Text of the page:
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The Taxidermy Twist

by Eva Pasco

 

The Taxidermy Twist by Eva PascoTwo owl hoots as I drop the hammer on low-budget "Hammer Horror" films with cleverly designed sets and quality British actors spilling their blood from the mid-1950s until the 1970s in what could be termed a Bloody British invasion. A Sixties sampling of six sequels to The Curse of Frankenstein from the celluloid laboratory cloned: The Evil of Frankenstein (1964), Frankenstein Created Woman (1967), and Frankenstein Must Be Destroyed (1969). One, two, three, look at Mr. Lee--Christopher Lee, down for the Count Dracula, thirsted for blood in eight films with Sixties notables: The Brides of Dracula (1960), Dracula: Prince of Darkness (1966), Dracula Has Risen from the Grave (1968), and Taste the Blood of Dracula (1969). Three, four, five, look at him jive—presumably dancing the Transylvanian Twist.

My own childhood twist of the macabre did not involve scary hay rides or stepping inside the likes of the Munster Mansion on 1313 Mockingbird Lane, but rather a Taxidermy Twist into a shop where animals are skinned, tanned, and placed over a polyurethane form. Back in the day when mink-wearing divas weren't pelted with paint balls by animal activists and it was deemed acceptable to feed your dog table scraps, my father fished and hunted for sport. Occasionally, some of his field and stream kill ended up as house trophies. I accompanied him to the taxidermist's and while my dad talked "shop," I roamed the premises, mesmerized by the "mounted" bounty on the showroom floor. I remember running my fingers through the plush fur of a wolf, awed by its preserved magnificence. Our own takeouts included a pheasant affixed to a driftwood lamp, and the wall mountings of a hawk, bass, and perch.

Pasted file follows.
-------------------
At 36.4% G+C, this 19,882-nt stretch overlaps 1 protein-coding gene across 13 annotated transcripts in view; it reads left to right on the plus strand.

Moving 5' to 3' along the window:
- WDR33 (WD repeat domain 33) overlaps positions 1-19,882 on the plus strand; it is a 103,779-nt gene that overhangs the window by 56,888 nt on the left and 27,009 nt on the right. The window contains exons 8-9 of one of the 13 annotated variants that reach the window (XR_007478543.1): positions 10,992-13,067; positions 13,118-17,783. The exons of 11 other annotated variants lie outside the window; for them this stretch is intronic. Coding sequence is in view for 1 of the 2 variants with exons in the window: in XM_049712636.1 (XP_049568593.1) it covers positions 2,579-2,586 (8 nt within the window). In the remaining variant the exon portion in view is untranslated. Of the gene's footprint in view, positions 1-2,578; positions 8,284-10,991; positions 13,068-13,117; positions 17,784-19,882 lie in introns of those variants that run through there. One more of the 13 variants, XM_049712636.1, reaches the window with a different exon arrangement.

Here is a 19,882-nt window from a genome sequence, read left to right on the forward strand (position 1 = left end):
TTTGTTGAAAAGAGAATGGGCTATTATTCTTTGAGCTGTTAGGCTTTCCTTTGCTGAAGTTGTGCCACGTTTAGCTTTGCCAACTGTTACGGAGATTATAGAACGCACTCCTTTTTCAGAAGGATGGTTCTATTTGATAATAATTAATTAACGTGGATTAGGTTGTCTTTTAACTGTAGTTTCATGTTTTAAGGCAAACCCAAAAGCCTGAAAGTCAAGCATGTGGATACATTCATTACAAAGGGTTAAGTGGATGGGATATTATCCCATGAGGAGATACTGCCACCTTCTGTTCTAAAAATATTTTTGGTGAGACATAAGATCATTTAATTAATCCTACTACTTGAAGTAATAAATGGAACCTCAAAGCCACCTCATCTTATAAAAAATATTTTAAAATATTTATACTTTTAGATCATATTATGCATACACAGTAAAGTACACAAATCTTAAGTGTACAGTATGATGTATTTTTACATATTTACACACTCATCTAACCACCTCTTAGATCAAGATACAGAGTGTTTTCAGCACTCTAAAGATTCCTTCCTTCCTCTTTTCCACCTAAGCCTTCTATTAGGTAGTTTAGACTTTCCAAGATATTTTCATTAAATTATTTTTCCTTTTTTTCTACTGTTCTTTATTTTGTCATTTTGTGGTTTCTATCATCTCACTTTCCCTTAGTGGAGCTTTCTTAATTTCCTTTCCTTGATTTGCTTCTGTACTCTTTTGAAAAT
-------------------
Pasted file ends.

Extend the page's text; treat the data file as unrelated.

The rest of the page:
As the fervor for avocado and harvest gold appliances in the Sixties died down, so did my family's pendulum swing from tacky to tasteful home decor, relegating the hawk and pheasant to the barn loft where extremes in temperature took their toll on two stuffed birds of prey, once majestic in their habitat. As for the fish tale--my sister took custody of the perch, and I adopted the bass—two cherished trophies which have outlasted the ill-fated Frankenstein and Dracula.

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Underlying Notes by Eva Pasco  An E. Quiche by Eva Pasco

 

 

 Signed copies of the Paperback, 40 % off suggested retail, may be acquired at the Authors Den Signed Bookstore via Eva’s web page: http://www.authorsden.com/evapasco

 

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